By Marc Bloch
Earlier this week, after much heated debate in the state legislature, Michigan became the 24th state to adopt right-to-work legislation.
The decision has left those in other states — on both sides of the argument — wondering, “if it could happen it Michigan, could it happen here?”
The answer is yes. And, most likely, sooner than you think. Right-to-work legislation is fast becoming a growing reality. Indiana already has assumed the role of “poster child” for the movement, promoting the amount of business growth it already has achieved since eliminating union shops within its borders earlier this year.
Right-to-work push shouldn’t be a surprise
Now, with traditionally union-heavy Michigan passing the latest measure and proclaiming it is “open for business,” expect other states to jump on the proverbial bandwagon in an effort to remain competitive. Many likely will take proactive measures to prevent the loss of business from across their borders, particularly those adjacent to ones that already have passed right-to-work laws.
This shouldn’t really come as a shock to anyone. The right-to-work debate has been hotly contested – even if only behind closed doors – for as long as many of us in the labor field can remember. However, the historic decision in Michigan could truly be the catalyst needed to accelerate the pace at which legislation is drafted, presented and even passed in other states that have been eyeing such measures.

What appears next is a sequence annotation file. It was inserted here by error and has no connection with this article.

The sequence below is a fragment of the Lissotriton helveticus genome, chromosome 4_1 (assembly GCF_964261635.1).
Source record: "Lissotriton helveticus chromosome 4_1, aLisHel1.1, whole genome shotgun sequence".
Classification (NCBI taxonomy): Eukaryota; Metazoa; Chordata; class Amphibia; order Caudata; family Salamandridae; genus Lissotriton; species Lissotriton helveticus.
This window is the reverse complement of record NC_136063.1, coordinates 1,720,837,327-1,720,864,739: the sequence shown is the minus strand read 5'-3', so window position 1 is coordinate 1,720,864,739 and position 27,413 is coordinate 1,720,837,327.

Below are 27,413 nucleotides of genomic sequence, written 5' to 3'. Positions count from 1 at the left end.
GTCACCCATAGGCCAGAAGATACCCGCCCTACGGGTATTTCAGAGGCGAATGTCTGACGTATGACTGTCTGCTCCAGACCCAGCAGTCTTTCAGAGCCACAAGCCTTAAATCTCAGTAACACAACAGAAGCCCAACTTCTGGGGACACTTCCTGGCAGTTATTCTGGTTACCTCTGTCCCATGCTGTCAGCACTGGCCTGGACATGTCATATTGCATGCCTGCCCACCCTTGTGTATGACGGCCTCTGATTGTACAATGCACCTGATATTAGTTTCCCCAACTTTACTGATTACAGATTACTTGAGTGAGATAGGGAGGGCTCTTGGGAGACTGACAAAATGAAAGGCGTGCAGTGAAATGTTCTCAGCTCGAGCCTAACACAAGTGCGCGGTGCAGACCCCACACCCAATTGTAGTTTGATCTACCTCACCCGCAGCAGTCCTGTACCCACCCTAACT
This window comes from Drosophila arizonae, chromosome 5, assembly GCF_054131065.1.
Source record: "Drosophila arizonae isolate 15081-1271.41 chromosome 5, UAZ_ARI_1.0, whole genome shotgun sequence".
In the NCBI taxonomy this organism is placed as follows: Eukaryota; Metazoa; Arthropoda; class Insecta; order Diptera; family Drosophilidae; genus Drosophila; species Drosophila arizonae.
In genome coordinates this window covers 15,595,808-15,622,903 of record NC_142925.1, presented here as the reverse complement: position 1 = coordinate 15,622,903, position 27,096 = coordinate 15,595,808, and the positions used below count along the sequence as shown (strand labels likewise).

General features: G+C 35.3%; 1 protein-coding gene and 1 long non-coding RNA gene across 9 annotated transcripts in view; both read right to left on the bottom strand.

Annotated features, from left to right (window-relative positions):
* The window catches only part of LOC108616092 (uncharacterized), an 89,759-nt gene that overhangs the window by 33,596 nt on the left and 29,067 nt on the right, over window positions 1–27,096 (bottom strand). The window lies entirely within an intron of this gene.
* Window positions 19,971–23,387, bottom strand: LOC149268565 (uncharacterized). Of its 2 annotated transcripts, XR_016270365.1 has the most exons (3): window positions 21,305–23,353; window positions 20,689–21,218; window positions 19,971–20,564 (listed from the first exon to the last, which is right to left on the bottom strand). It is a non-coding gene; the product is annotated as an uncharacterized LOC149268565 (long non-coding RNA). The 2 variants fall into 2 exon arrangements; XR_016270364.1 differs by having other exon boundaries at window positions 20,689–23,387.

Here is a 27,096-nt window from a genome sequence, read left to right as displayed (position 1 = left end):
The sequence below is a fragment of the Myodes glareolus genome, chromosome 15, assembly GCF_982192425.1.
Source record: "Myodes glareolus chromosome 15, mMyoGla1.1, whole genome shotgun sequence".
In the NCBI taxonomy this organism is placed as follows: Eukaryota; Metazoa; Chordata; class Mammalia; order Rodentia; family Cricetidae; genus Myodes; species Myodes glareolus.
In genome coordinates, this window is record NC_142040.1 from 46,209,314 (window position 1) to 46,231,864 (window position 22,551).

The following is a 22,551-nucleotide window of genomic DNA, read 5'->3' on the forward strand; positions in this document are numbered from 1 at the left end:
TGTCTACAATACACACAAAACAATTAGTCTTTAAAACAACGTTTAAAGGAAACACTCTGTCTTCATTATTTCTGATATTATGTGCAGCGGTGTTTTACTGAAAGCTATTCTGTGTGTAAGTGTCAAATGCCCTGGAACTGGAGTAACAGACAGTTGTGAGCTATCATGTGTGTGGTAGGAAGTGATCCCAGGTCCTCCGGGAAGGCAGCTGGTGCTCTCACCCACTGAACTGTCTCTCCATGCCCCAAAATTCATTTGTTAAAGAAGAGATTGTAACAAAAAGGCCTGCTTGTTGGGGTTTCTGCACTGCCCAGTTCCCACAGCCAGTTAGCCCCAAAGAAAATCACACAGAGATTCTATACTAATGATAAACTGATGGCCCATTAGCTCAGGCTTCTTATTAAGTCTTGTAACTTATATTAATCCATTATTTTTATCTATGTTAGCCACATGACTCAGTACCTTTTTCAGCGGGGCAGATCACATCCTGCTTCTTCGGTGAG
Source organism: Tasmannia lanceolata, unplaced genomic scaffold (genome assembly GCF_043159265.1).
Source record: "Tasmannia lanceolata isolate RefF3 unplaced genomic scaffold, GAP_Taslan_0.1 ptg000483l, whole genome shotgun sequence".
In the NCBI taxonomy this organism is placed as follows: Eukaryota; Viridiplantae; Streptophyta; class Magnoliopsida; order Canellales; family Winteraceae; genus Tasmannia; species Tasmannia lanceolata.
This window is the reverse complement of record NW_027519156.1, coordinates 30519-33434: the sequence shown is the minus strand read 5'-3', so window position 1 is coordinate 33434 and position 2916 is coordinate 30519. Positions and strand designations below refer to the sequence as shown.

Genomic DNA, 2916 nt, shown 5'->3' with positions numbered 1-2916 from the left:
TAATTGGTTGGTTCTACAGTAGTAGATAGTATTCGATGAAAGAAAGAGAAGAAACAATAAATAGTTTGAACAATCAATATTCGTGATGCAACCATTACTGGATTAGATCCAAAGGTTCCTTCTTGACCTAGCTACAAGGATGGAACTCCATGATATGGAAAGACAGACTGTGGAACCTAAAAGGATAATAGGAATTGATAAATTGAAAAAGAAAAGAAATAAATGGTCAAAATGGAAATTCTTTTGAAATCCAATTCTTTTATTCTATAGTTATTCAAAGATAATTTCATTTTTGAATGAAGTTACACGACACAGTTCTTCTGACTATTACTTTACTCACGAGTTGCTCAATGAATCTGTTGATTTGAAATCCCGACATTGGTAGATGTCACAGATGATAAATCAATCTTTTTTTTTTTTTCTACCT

Of course, don’t expect this to happen without a fight. Unions nationwide have been keeping a close eye on the right-to-work issue.
This is particularly true in Ohio, where the recent election victory could give Democrats both the footing and incentive needed to wage a formidable battle. And in Ohio, with all the publicity surrounding the recent Michigan right-to-work victory, Ohioans will not be caught off guard by right-to-work legislation talk moving across the border.
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More change may be coming in 2013
Democratic action notwithstanding, right-to-work activism nationwide is here to stay. And, as a result, it appears that 2013 certainly will be an interesting year from a labor perspective.
Change is taking hold, and it appears it is infectious. Lobbyists on both sides of this crucial political debate are poised to spring to action in statehouses across the nation, while strategists already most likely are mapping out plans behind closed doors.
For those in support of the measure, including Republicans and business advocates, the successful passage of these laws spells the opportunity to compete effectively with surrounding states for new business development.
On the union side of things, it’s a completely different story. It is becoming one that’s a matter of survival.
Not only does right-to-work legislation weaken long-established authority, but it also cuts at the heart of the organized labor’s financial foundation because under the new laws, unions cannot require employees to pay union dues.